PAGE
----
National Alliance on Mental Illness
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August 1, 2003

Senate Holds Hearing on Bill Addressing Criminalization of Mental Illness.

On Wednesday, July 30, the Judiciary Committee of the U.S. Senate held a hearing on S. 1194, "The Mentally Ill Offender Treatment and Crime Reduction Act of 2003".   NAMI's Legal Director, Ron Honberg, testified at the hearing in behalf of NAMI and the Campaign for Mental Health Reform, a collaboration among 15 leading national mental health organizations, including consumers, family members, providers and other advocates. 

S. 1194 was introduced in June by Senator Mike DeWine (R. Ohio) and is presently co-sponsored by a group of bipartisan colleagues in the Senate including Judiciary Committee Chairman Orrin Hatch (R. Utah), Senator Patrick Leahy (D. Vermont), Senator Charles Grassley (R. Iowa), Senator Maria Cantwell (D. Washington), Senator Pete Domenici (R. New Mexico), and Senator Richard Durbin (D. Illinois).  A companion bill, HR 2387, was introduced by Representative Ted Strickland (D. Ohio) in the House of Representatives.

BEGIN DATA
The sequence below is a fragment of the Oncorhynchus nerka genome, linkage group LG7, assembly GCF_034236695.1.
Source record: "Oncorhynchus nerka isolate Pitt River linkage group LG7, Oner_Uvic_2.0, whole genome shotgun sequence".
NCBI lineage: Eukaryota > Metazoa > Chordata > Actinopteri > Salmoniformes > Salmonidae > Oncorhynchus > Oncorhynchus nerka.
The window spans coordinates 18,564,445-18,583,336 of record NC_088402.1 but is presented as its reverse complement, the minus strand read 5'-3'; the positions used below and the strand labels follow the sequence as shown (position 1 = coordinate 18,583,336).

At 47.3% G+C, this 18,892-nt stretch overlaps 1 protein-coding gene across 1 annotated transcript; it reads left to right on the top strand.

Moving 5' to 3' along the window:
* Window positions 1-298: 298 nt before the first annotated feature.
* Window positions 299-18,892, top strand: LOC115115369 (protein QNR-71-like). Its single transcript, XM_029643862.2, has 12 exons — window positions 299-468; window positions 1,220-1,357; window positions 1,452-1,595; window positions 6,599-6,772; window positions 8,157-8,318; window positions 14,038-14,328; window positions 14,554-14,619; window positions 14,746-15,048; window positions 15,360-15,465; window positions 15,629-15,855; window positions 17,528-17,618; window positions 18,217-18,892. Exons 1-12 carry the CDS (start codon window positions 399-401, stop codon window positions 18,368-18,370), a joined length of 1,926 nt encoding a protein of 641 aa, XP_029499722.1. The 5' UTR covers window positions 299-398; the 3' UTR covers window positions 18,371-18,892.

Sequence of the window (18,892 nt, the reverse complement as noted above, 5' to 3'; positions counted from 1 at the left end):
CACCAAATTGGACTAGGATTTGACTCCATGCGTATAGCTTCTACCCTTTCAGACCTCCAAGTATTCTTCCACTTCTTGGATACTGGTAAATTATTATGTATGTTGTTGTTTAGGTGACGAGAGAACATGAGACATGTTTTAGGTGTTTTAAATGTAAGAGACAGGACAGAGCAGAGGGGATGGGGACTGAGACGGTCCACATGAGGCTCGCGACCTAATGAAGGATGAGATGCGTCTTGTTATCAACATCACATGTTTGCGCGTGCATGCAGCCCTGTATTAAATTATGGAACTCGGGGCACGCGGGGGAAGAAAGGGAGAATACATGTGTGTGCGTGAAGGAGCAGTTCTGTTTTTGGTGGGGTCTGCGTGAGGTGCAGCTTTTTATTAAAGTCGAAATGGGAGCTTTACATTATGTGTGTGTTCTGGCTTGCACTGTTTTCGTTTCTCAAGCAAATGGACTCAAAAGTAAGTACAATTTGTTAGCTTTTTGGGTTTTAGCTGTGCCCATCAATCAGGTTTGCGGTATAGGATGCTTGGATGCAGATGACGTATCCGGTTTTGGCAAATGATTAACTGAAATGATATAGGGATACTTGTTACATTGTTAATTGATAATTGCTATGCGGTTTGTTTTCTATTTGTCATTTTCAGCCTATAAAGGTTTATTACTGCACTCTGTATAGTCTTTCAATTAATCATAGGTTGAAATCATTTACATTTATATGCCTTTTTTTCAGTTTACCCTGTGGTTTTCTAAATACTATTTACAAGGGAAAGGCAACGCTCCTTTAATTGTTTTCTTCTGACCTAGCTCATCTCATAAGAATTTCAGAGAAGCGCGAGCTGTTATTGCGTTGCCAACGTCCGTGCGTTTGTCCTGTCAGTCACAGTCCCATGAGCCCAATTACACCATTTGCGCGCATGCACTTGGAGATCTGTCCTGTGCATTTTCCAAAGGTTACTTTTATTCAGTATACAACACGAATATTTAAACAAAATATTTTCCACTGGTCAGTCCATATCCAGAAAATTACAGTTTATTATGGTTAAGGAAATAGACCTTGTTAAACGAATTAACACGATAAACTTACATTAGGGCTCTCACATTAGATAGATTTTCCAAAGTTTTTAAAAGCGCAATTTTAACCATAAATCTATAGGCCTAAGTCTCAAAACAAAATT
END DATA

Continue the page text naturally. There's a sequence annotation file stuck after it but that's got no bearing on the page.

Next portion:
S 1194 and HR 2387 would authorize $100 million to establish a grant program at the U.S. Department of Justice that can be used by states and communities to:

  • Create jail diversion programs;
  • Provide treatment to adults with serious mental illness and juveniles with serious emotional disturbance who are incarcerated;
  • Fund cross-training of criminal justice, law enforcement, court and mental health personnel, and; 
  • Provide mental health services to individuals with serious mental illnesses upon reentry into the community.

Action Needed: Additional sponsors are needed in both the Senate and House.  Please contact your U.S. Senators and your Congressman or Congresswoman to urge their support.  All Senators and Members of the House can be reached by calling the Capital Switchboard toll free at 1-800-839-5276 or at 202-224-3121, or contact them now online at  

A sample letter can be found at

Thank you for your continuing advocacy on these important issues